(Except running your own business maybe)

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If this doesn’t teach people that higher wages are not a solution for better employees, I’m not sure what will.

 

Again... cost of living. I just did a quick search and the cheapest apartment I found in Santa Clarita is $1250 a month and it's a studio. The cheapest apartment I found in Sandusky is $510 and it's a one bedroom.

 

The wages are comparable when you factor in cost of living. You might even be better off at Cedar Point. It's impossible to draw that conclusion from these numbers.

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Cedar Point, like Disney and Universal, has a definite pull for a lot of people who are interested in working in the industry. The housing on site only goes to benefit those people further. But Cedar Point is also short handed on a pretty permanent basis these days, so maybe paying people a little more money wouldn't hurt. You know, since the market for labor is also a market, and you still need to compete.

 

Now, to answer the original poster's question: it used to be that going to Cedar Point and succeeding there would be a fast track to getting a permanent job elsewhere in the chain. With the management having turned over a few times and the new Bowling Green deal, I have no idea if that will be true next year or 3 years from now. If you are in a financially good position at Valleyfair working there, I would say to stick around. The smart thing to do -the ONLY thing to do if you are serious about working in parks - is to look at those directors and upper echelon managers and let them know that you will take any opportunity that comes up. Food, games, group outings, whatever division it is, you're interested. It is going to be very difficult to get your foot in the door for a permanent job only knowing and doing rides. If that's what you want to do at CP, I don't know that it is gonna benefit you really should that be the goal.

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The smart thing to do -the ONLY thing to do if you are serious about working in parks - is to look at those directors and upper echelon managers and let them know that you will take any opportunity that comes up. Food, games, group outings, whatever division it is, you're interested. It is going to be very difficult to get your foot in the door for a permanent job only knowing and doing rides. If that's what you want to do at CP, I don't know that it is gonna benefit you really should that be the goal.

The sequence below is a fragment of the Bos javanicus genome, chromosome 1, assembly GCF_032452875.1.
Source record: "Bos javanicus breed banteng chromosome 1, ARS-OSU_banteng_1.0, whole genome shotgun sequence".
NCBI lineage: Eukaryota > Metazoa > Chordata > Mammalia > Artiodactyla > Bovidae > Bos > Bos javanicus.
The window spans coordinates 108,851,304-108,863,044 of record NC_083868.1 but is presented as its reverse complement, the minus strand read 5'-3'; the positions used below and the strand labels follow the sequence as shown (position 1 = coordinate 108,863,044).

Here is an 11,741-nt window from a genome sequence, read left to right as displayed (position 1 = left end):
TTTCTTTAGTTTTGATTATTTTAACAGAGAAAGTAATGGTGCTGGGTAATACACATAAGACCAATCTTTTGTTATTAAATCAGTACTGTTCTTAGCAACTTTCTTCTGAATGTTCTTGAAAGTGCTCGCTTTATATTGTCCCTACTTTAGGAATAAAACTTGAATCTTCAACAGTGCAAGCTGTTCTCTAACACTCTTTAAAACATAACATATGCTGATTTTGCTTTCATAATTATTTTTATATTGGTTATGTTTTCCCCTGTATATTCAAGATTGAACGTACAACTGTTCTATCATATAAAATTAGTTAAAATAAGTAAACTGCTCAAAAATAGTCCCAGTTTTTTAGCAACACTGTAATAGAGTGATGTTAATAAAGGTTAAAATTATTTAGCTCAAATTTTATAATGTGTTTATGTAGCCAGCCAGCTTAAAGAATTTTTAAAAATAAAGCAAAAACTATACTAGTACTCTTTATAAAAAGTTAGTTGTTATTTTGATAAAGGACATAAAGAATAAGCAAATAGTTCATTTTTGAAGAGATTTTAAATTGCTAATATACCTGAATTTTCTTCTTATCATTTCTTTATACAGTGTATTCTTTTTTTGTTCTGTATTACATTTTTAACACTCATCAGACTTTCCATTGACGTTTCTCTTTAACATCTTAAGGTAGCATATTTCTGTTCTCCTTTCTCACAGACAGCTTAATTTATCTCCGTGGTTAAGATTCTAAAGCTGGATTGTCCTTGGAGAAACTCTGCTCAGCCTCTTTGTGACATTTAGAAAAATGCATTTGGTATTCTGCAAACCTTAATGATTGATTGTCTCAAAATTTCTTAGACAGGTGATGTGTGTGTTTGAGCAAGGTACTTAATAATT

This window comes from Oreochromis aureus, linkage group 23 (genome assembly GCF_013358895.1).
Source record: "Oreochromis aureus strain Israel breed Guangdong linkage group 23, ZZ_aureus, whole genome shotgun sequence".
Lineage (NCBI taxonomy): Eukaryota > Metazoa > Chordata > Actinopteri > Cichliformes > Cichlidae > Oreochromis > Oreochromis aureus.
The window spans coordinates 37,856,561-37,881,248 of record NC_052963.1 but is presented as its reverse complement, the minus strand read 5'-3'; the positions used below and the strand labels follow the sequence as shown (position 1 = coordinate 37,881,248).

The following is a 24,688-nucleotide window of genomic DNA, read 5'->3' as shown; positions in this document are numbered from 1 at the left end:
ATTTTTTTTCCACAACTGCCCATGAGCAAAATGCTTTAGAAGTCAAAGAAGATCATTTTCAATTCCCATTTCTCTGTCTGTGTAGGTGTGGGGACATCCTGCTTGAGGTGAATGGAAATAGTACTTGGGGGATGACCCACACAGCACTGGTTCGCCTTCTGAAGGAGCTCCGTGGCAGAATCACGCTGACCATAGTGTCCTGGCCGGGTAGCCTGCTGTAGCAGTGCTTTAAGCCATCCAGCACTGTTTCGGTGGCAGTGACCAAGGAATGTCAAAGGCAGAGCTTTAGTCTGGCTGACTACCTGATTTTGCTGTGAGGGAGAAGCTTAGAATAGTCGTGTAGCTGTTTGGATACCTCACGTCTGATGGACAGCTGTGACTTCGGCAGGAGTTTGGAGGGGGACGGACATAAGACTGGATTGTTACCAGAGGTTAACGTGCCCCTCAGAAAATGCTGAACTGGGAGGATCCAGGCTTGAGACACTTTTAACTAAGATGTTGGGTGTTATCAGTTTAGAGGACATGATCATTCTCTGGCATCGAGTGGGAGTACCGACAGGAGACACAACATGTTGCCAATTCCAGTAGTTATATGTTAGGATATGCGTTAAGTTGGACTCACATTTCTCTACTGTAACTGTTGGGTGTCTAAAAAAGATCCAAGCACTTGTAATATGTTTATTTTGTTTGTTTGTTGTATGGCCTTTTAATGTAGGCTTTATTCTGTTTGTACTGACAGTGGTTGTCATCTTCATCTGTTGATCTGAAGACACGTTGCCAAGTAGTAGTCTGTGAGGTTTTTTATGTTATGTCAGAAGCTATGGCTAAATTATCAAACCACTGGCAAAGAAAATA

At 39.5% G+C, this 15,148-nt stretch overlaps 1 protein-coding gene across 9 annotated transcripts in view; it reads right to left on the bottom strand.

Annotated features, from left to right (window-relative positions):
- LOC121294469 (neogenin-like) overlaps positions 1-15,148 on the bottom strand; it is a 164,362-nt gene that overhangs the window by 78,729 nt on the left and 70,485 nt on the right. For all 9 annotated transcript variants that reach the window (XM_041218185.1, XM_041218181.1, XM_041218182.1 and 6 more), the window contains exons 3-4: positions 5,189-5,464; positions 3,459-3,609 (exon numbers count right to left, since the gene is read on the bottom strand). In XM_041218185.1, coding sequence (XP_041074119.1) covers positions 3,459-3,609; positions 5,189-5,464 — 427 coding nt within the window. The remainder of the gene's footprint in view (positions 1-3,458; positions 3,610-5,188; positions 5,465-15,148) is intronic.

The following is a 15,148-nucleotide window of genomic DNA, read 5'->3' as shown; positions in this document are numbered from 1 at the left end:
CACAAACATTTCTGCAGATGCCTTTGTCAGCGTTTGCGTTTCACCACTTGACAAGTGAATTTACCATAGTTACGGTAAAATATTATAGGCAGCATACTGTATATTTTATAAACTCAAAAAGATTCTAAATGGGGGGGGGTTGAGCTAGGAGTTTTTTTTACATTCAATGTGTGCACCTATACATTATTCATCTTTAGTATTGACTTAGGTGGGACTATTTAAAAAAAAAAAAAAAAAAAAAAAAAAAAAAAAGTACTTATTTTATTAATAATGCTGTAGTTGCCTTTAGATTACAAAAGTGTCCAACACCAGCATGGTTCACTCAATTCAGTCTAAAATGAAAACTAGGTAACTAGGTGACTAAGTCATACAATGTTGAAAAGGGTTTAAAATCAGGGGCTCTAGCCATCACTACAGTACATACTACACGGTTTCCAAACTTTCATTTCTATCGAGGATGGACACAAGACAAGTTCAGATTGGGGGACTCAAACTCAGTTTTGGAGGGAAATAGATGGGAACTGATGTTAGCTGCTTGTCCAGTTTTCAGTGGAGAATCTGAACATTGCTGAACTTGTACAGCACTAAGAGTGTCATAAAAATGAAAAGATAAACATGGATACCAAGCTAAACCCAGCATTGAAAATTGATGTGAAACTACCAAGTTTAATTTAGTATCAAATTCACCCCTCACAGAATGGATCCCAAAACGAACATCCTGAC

This is extremely good advice. I worked 5 summers at GL in rides making it to a supervisor. I know about 5 or so people who have worked their way up the CF management chain. All started in rides, none of them are currently in rides or ended their CF careers in rides. They moved onto other departments such as games, merchandise, park services, etc as new opportunities arose.

 

There are very few opportunities in the industry and if you put blinders on to only be within 1 department you'll be stuck in seasonal management hell forever, a decade plus in some cases I know and never move on. Be open to opportunities and take what you can get. You'd be surprised at how many park GM's started off as a lowly midway sweep and worked their way up.

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I can certainly testify for the cheaper cost of living in Ohio! I moved from the bay area where I was paying $1250 for a studio loft. Now, outside of Cincinnati I pay $525 for a one-bedroom. People from Ohio always ask me, "Why would you want to leave CA and come here?" Well, for one, I like the coasters out here better. But mostly, I can actually afford to live out here and go to grad school without taking out exorbitant student loans just to cover the cost of living.

 

Gas is also a whole $1 cheaper than CA. I think lots of food is cheaper here too, besides wine.